- January 4: A knife-wielding man runs amok in a park south of Paris, killing a man walking with his wife and wounding two other people before being shot dead by police.
Anti-terror investigators take over the probe following evidence that 22-year-old Nathan C. had recently converted to Islam.
- October 3: Mickael Harpon, a 45-year-old computer expert in the Paris police intelligence-gathering department, uses a kitchen knife and an oyster shucker to kill four colleagues. His 30-minute rampage ends when an officer shoots him dead. It emerges that Harpon had converted to Islam about 10 years previously and had connections in the ultra-conservative Salafist movement.
- May 12: Khamzat Azimov, 20, a naturalised Frenchman of Chechen origin, stabs to death a 29-year-old man in Paris' busy Opera district before being shot dead by police. The Islamic State (IS) group claims responsibility.
- October 1: A 29-year-old Tunisian kills two young women with a knife at the main train station in the southern city of Marseille. He is shot dead by soldiers and IS claims his attack.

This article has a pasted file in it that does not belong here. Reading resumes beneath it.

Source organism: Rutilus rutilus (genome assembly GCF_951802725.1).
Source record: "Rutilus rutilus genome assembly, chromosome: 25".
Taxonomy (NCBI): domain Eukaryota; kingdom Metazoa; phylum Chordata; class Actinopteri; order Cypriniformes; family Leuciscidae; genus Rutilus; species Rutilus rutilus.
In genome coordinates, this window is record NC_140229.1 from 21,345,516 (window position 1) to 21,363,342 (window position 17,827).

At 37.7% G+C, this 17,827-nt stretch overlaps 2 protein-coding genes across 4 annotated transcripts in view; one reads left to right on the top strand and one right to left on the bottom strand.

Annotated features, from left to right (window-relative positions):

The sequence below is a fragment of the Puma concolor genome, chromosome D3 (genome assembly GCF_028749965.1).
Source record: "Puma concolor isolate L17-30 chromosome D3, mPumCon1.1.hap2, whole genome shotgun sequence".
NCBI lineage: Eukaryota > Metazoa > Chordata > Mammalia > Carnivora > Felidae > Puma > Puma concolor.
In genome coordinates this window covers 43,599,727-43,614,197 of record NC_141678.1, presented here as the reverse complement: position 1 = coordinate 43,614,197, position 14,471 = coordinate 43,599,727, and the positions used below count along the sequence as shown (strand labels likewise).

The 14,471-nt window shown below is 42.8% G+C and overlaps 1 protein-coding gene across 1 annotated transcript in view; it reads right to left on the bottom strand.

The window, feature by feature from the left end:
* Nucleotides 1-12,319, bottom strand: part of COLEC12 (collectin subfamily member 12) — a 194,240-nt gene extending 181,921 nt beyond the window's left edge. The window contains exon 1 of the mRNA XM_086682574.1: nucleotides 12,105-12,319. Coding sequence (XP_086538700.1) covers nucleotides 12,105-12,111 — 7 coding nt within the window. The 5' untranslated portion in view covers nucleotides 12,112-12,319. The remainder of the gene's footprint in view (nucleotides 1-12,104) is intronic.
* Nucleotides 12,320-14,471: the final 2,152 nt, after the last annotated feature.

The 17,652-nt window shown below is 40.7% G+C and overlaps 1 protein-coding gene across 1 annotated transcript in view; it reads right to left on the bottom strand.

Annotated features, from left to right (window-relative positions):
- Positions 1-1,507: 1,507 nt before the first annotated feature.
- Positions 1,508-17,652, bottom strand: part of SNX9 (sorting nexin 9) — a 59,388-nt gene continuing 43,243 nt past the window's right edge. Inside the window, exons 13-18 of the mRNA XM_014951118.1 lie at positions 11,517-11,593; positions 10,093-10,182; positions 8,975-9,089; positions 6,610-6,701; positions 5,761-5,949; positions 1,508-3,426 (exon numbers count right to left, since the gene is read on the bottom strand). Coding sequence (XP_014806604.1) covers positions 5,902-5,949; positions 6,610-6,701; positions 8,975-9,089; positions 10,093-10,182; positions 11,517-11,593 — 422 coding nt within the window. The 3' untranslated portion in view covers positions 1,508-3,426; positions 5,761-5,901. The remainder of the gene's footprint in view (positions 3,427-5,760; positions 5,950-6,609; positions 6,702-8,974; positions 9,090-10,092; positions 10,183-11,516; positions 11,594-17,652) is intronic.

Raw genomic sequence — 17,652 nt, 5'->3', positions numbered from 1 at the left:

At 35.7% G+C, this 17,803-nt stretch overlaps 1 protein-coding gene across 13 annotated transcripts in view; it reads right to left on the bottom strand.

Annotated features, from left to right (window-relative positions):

- July 26: Two teenagers slit the throat of an 85-year-old priest in front of worshippers in a church in the western town of Saint-Etienne-du-Rouvray.
The 19-year-olds are killed by police and their act claimed by the IS group to whom they had sworn allegiance in a video.
- June 13: A 25-year-old uses a knife to kill a police officer and his partner at their home in Magnanville, west of Paris, in front of their young son. He is killed by a police SWAT team but has already claimed the murders on social media in the name of IS.
- June 26: A 35-year-old attacker beheads his boss and displays the severed head at Saint-Quentin-Fallavier in southeastern France. He commits suicide in his jail cell.